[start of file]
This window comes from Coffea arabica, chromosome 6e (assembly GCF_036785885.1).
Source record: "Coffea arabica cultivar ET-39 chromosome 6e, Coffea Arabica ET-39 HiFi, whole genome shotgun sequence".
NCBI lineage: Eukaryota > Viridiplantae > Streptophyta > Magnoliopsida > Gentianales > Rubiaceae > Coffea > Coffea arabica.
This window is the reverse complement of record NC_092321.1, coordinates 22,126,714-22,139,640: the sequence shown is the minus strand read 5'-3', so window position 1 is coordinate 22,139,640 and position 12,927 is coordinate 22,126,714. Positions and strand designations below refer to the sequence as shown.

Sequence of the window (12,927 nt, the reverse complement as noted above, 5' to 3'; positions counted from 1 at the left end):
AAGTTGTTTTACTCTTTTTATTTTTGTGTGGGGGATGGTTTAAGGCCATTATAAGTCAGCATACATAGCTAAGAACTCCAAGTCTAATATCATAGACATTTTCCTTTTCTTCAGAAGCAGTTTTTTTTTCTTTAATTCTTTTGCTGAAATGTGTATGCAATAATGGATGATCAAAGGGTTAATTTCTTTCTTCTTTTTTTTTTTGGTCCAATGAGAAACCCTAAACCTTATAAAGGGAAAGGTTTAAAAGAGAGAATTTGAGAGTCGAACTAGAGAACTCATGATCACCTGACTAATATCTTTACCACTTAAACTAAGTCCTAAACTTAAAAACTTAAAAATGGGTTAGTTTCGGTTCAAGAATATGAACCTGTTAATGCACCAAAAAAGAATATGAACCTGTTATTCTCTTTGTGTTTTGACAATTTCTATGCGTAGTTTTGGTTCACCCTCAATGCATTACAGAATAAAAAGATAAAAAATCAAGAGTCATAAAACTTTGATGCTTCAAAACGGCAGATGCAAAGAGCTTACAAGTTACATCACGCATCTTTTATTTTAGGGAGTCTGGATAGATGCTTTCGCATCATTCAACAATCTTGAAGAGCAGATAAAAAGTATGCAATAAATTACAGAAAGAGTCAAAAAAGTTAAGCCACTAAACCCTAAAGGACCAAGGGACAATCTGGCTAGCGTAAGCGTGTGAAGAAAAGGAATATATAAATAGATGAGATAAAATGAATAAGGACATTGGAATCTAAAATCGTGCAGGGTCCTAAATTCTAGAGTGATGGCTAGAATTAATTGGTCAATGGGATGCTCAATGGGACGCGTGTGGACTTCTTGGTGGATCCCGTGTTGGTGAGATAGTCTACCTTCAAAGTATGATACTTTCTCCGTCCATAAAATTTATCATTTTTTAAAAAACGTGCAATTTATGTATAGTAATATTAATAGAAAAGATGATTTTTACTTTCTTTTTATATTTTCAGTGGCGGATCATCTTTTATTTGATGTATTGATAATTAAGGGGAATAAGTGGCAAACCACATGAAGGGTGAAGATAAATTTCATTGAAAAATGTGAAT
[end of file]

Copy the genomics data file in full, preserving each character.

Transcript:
This window comes from Coffea arabica, chromosome 6e (assembly GCF_036785885.1).
Source record: "Coffea arabica cultivar ET-39 chromosome 6e, Coffea Arabica ET-39 HiFi, whole genome shotgun sequence".
NCBI lineage: Eukaryota > Viridiplantae > Streptophyta > Magnoliopsida > Gentianales > Rubiaceae > Coffea > Coffea arabica.
This window is the reverse complement of record NC_092321.1, coordinates 22,126,714-22,139,640: the sequence shown is the minus strand read 5'-3', so window position 1 is coordinate 22,139,640 and position 12,927 is coordinate 22,126,714. Positions and strand designations below refer to the sequence as shown.

Sequence of the window (12,927 nt, the reverse complement as noted above, 5' to 3'; positions counted from 1 at the left end):
AAGTTGTTTTACTCTTTTTATTTTTGTGTGGGGGATGGTTTAAGGCCATTATAAGTCAGCATACATAGCTAAGAACTCCAAGTCTAATATCATAGACATTTTCCTTTTCTTCAGAAGCAGTTTTTTTTTCTTTAATTCTTTTGCTGAAATGTGTATGCAATAATGGATGATCAAAGGGTTAATTTCTTTCTTCTTTTTTTTTTTGGTCCAATGAGAAACCCTAAACCTTATAAAGGGAAAGGTTTAAAAGAGAGAATTTGAGAGTCGAACTAGAGAACTCATGATCACCTGACTAATATCTTTACCACTTAAACTAAGTCCTAAACTTAAAAACTTAAAAATGGGTTAGTTTCGGTTCAAGAATATGAACCTGTTAATGCACCAAAAAAGAATATGAACCTGTTATTCTCTTTGTGTTTTGACAATTTCTATGCGTAGTTTTGGTTCACCCTCAATGCATTACAGAATAAAAAGATAAAAAATCAAGAGTCATAAAACTTTGATGCTTCAAAACGGCAGATGCAAAGAGCTTACAAGTTACATCACGCATCTTTTATTTTAGGGAGTCTGGATAGATGCTTTCGCATCATTCAACAATCTTGAAGAGCAGATAAAAAGTATGCAATAAATTACAGAAAGAGTCAAAAAAGTTAAGCCACTAAACCCTAAAGGACCAAGGGACAATCTGGCTAGCGTAAGCGTGTGAAGAAAAGGAATATATAAATAGATGAGATAAAATGAATAAGGACATTGGAATCTAAAATCGTGCAGGGTCCTAAATTCTAGAGTGATGGCTAGAATTAATTGGTCAATGGGATGCTCAATGGGACGCGTGTGGACTTCTTGGTGGATCCCGTGTTGGTGAGATAGTCTACCTTCAAAGTATGATACTTTCTCCGTCCATAAAATTTATCATTTTTTAAAAAACGTGCAATTTATGTATAGTAATATTAATAGAAAAGATGATTTTTACTTTCTTTTTATATTTTCAGTGGCGGATCATCTTTTATTTGATGTATTGATAATTAAGGGGAATAAGTGGCAAACCACATGAAGGGTGAAGATAAATTTCATTGAAAAATGTGAAT